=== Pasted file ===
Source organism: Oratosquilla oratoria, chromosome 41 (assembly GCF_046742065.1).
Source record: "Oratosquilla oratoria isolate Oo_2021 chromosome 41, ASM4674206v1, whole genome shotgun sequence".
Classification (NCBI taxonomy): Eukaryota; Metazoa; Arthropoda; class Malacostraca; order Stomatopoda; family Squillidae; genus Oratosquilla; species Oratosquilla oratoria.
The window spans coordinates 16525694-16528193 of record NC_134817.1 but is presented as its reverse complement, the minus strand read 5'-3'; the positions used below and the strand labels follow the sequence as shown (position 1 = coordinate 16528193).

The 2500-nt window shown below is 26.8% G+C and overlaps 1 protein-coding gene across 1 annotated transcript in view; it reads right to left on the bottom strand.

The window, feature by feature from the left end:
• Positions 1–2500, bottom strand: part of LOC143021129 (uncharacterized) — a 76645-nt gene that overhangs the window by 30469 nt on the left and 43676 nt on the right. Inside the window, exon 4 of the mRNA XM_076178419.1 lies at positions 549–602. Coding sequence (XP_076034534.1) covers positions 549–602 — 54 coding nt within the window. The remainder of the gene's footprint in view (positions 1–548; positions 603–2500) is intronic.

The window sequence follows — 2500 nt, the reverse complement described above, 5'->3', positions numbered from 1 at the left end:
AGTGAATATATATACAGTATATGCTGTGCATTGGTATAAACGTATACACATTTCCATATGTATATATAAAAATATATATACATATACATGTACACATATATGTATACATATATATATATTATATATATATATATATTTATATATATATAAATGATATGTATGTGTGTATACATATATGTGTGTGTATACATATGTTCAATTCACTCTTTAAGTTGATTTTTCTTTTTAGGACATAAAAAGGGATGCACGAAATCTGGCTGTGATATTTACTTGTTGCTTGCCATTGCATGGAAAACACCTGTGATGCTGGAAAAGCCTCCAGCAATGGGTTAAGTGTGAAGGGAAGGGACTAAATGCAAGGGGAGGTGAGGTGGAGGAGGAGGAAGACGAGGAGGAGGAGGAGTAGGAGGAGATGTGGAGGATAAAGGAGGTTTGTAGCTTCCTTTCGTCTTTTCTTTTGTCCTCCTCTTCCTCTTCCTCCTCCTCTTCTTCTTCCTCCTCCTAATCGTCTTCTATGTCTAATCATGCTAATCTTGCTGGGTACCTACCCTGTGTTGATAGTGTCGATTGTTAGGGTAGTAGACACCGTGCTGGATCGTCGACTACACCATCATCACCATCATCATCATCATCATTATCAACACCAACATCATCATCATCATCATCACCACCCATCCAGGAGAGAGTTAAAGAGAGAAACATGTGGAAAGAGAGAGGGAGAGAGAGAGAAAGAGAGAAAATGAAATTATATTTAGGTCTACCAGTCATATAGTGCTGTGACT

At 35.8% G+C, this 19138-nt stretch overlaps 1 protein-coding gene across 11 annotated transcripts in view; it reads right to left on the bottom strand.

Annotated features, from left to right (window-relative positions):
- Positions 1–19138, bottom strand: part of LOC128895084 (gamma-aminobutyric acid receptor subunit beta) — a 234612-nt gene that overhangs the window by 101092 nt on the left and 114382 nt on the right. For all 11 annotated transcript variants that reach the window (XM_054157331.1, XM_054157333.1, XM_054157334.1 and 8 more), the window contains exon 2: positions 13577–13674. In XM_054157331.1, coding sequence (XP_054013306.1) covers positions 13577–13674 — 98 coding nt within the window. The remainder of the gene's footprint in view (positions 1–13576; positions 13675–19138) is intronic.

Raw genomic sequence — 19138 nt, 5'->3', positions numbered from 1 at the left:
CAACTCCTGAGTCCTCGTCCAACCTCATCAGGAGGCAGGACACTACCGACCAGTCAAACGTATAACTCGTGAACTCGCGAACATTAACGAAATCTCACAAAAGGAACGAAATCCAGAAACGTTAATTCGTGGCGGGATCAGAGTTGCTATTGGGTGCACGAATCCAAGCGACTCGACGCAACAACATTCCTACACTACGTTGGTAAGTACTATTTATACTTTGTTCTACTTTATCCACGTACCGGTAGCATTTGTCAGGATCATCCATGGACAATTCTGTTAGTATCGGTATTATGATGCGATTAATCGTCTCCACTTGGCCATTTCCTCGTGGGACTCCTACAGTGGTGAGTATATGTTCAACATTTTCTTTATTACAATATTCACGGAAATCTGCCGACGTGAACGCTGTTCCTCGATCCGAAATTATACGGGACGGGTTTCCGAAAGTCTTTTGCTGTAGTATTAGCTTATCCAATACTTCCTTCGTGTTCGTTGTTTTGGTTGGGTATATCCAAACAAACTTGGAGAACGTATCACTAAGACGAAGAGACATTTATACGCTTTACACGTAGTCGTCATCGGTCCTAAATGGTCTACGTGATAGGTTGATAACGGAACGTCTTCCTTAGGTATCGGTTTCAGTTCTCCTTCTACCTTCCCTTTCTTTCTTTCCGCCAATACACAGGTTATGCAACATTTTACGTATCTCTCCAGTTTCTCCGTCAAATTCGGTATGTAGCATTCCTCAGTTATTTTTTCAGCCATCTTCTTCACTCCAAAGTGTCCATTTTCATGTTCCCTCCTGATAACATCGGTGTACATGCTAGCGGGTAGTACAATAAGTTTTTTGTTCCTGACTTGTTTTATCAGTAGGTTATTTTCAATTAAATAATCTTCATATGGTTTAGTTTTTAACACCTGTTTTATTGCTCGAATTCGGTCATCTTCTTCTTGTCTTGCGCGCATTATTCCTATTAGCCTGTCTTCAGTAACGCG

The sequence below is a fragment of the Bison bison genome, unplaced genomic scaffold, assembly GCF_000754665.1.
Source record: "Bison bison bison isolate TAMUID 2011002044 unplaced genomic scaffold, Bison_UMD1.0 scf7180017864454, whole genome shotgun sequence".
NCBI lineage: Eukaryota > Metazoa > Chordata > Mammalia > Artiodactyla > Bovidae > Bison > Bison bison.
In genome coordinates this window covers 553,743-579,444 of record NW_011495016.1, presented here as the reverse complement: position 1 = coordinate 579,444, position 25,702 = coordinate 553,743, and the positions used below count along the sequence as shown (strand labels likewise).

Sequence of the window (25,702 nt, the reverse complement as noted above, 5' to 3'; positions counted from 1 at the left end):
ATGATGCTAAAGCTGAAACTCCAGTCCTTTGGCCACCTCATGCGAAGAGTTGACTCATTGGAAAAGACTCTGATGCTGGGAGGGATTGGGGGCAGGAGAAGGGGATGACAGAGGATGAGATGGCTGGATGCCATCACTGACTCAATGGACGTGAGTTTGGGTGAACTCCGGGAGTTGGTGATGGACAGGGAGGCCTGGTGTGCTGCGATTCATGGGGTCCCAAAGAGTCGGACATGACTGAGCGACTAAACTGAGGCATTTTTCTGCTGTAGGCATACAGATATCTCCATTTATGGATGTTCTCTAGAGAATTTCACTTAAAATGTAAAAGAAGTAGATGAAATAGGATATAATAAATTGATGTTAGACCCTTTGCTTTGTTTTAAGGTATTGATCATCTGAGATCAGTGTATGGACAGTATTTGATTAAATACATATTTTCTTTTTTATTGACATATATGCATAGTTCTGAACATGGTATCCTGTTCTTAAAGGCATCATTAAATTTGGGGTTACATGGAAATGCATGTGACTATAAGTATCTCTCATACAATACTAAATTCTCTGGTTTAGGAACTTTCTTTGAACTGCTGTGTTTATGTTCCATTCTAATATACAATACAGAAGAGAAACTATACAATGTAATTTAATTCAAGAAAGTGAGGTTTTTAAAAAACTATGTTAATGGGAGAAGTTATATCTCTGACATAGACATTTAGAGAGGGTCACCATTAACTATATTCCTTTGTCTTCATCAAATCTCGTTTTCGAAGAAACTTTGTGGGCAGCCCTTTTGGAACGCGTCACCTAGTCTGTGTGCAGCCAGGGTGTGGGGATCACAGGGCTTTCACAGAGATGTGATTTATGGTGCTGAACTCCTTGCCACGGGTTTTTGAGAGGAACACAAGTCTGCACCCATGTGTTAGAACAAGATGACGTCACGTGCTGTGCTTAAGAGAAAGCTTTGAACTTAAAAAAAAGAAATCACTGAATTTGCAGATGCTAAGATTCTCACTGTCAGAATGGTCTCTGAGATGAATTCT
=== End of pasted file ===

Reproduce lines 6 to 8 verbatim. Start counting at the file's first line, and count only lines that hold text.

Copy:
The window, feature by feature from the left end:
• Positions 1–2500, bottom strand: part of LOC143021129 (uncharacterized) — a 76645-nt gene that overhangs the window by 30469 nt on the left and 43676 nt on the right. Inside the window, exon 4 of the mRNA XM_076178419.1 lies at positions 549–602. Coding sequence (XP_076034534.1) covers positions 549–602 — 54 coding nt within the window. The remainder of the gene's footprint in view (positions 1–548; positions 603–2500) is intronic.

The window sequence follows — 2500 nt, the reverse complement described above, 5'->3', positions numbered from 1 at the left end: